En EspaŅol

Q. Who is Mr. Smarty Plants?

A: There are those who suspect Wildflower Center volunteers are the culpable and capable culprits. Yet, others think staff members play some, albeit small, role. You can torture us with your plant questions, but we will never reveal the Green Guru's secret identity.

Help us grow by giving to the Plant Database Fund or by becoming a member

Did you know you can access the Native Plant Information Network with your web-enabled smartphone?

Share

Ask Mr. Smarty Plants

Ask Mr. Smarty Plants is a free service provided by the staff and volunteers at the Lady Bird Johnson Wildflower Center.

Search Smarty Plants
    
 
See a list of all Smarty Plants questions
Can't find the answer in our existing FAQs, submit a question to Mr. Smarty Plants.
Need help with plant identification, visit the plant identification page.
 
rate this answer
2 ratings

Tuesday - March 25, 2008

From: Schertz, TX
Region: Southwest
Topic: Compost and Mulch, Vines
Title: Few blooms on native Bignonia capriolata (cross-vine)
Answered by: Barbara Medford

QUESTION:

I have an 8-year-old crossvine that has grown and bloomed beautifully until this year. During the winter it lost all of its lower leaves. What leaves were left had brownish-red splotches on them. It has begun to grow now and has a few blooms at the very top of the trellis. The new leaves look healthy green--no splotches. Two questions: 1. Are the splotches on the old leaves significant? (I can send a picture if you want to see) and 2. How can I get leaf coverage (and ultimately flowers) again on the lower 4/5 of the trellis?

ANSWER:

Two vines that are frequently confused with each other are Bignonia capreolata (crossvine) and Campsis radicans (trumpet creeper). Their blooms and growth habit are very similar, thus the confusion, but the trumpet creeper tends to be much more aggressive, putting out suckers and sometimes damaging structures. We will assume you have crossvine, and the solutions for both are basically the same.

The sudden leaf loss is a little disturbing, but a late frost, or the plant being allowed to get excessively dry might have produced that problem. This is a plant with no significant insect or disease damage, but might sometimes show small spots of sooty mold or mildew. This could be the product of poor circulation. We are inclined to believe it is something in the culture of your plants, rather than pests, that is causing your problems. Basically, flowering bushes need more sun and less nitrogen. If your plant is not getting a lot of sunlight, it can survive, tolerating shade, but it will not bloom as well. And, if you have been fertilizing with a high nitrogen lawn fertilizer, that can certainly cut down on blooms. If you wish to fertilize your crossvine, switch to a high phosphorus formula just before blooming period.

Finally, we suspect that your plant needs a good grooming. Many gardeners cut it down very severely after the bloom period. This will always inspire a plant to try to do better, before it gets taken down altogether. It may be putting so much energy into growing those thick stems that little is left over for blooms and leaves, but every plant needs to bloom in order for the species to survive. Not only that, trimming may also permit more sun to reach the bulk of the plant, as well as improving the air circulation. Crossvines like lots of water (but can survive pretty dry) and nutrients. Compost mixed into the soil will both add nutrients and improve drainage around the roots. So, basically, feed it a little better, maybe water a little more, give the soil a nice dose of nutrients, cut out the nitrogen-high fertilizer, and tidy the plant up once or twice a year. It's a very tough native plant, and your hummingbirds will thank you for what you do.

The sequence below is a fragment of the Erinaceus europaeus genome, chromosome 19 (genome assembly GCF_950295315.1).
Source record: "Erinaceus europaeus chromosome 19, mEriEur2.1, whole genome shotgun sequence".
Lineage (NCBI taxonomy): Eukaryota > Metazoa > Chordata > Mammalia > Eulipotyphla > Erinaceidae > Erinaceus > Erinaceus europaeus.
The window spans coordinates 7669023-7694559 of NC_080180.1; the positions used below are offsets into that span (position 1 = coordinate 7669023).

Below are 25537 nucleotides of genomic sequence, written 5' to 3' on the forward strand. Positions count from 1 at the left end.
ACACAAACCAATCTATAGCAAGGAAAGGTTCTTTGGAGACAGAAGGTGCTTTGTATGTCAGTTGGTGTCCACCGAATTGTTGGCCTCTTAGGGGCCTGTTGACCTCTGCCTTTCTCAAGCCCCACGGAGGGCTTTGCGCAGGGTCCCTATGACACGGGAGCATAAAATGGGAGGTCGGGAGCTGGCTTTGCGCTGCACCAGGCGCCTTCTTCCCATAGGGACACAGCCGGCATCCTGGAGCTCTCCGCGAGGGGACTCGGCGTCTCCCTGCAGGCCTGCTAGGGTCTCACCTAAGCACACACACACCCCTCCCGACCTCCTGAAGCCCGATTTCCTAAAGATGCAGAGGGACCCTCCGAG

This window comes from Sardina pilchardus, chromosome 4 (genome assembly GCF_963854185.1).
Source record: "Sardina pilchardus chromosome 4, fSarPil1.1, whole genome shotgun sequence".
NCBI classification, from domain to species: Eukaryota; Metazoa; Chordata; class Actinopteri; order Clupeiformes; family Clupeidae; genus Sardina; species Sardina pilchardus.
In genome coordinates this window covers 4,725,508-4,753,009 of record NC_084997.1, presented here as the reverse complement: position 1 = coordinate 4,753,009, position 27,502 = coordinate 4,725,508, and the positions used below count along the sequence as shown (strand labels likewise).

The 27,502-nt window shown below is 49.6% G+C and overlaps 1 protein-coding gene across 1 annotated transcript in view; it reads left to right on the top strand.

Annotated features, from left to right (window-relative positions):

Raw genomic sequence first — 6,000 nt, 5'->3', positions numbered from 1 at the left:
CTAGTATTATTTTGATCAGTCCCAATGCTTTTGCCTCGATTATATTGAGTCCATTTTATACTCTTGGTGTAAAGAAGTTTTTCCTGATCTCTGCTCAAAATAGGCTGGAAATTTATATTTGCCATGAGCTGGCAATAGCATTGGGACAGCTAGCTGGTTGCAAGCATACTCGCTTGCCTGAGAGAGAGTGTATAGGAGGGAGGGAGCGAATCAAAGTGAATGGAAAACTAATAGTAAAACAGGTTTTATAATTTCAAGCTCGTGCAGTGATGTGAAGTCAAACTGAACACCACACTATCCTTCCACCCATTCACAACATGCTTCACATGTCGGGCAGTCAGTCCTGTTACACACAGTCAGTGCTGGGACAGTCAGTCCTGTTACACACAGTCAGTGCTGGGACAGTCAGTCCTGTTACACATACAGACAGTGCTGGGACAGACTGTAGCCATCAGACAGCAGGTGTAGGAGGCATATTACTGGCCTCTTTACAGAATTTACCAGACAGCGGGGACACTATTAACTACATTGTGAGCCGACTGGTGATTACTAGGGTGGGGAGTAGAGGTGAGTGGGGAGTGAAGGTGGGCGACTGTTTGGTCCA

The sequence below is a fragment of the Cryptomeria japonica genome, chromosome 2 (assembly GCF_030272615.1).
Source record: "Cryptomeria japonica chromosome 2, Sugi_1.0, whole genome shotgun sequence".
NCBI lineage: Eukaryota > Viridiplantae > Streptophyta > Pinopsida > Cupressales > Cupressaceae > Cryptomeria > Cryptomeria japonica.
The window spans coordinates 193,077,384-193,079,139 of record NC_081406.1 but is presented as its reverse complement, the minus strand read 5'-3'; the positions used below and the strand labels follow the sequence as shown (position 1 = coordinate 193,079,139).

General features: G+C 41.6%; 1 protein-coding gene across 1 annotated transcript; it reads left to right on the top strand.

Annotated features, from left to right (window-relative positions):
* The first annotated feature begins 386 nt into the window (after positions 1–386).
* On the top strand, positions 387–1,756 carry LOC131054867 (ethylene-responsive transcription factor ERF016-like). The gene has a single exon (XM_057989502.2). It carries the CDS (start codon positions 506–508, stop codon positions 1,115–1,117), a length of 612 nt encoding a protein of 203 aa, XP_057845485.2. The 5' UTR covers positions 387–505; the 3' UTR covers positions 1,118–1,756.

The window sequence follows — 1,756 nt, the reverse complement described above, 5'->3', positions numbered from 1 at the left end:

Bignonia capreolata

Bignonia capreolata

 

 

 

More Compost and Mulch Questions

Duplicate of English holly for Eufaula OK
January 03, 2010 - I wish to have a shrub that would duplicate the red berries and foliage of English holly. Tolerance of cultivation is also desired.
view the full question and answer

Replacement for grass under non-native weeping willow from Yorba Linda CA
April 24, 2012 - What would be a good replacement for the grass currently growing under a weeping willow? Something requiring low maintenance, the problem is with mowing over and around the roots.
view the full question and answer

Evergreen tree for planter in Sherman Oaks CA
November 11, 2010 - We have a large cinder block planter, 6ftx6ftx6ft,in the back of our building and would love to find a good evergreen accent tree (but not pine like). Planter is near a building so preferable it shoul...
view the full question and answer

Planting Anacacho orchid tree in Llano, TX
October 05, 2011 - Re Bauhinia lunarioides: I'm trying to pick a good site in Llano Co for a 5 gal tree I received as a gift. Your plant database says part shade. The arid zone trees publication you reference in a...
view the full question and answer

Xeriscape demonstration garden
October 30, 2007 - I am working with the city of Schertz to rejuvenate a xeriscape demonstration garden. We want to plant a hummingbird/butterfly garden using native plants. The current bed is currently overrun with ber...
view the full question and answer

Smarty Plants's Facebook profile Support the Wildflower Center by Donating Online or Becoming a Member today.

Mr. Smarty Plants wants you to be his Facebook friend. Click the Facebook icon to add yourself to Mr. Smarty Plants list of friends.
E-NEWSLETTER | BECOME A MEMBER | DONATE NOW | MEDIA | SITEMAP | STAFF
© 2015 Lady Bird Johnson Wildflower Center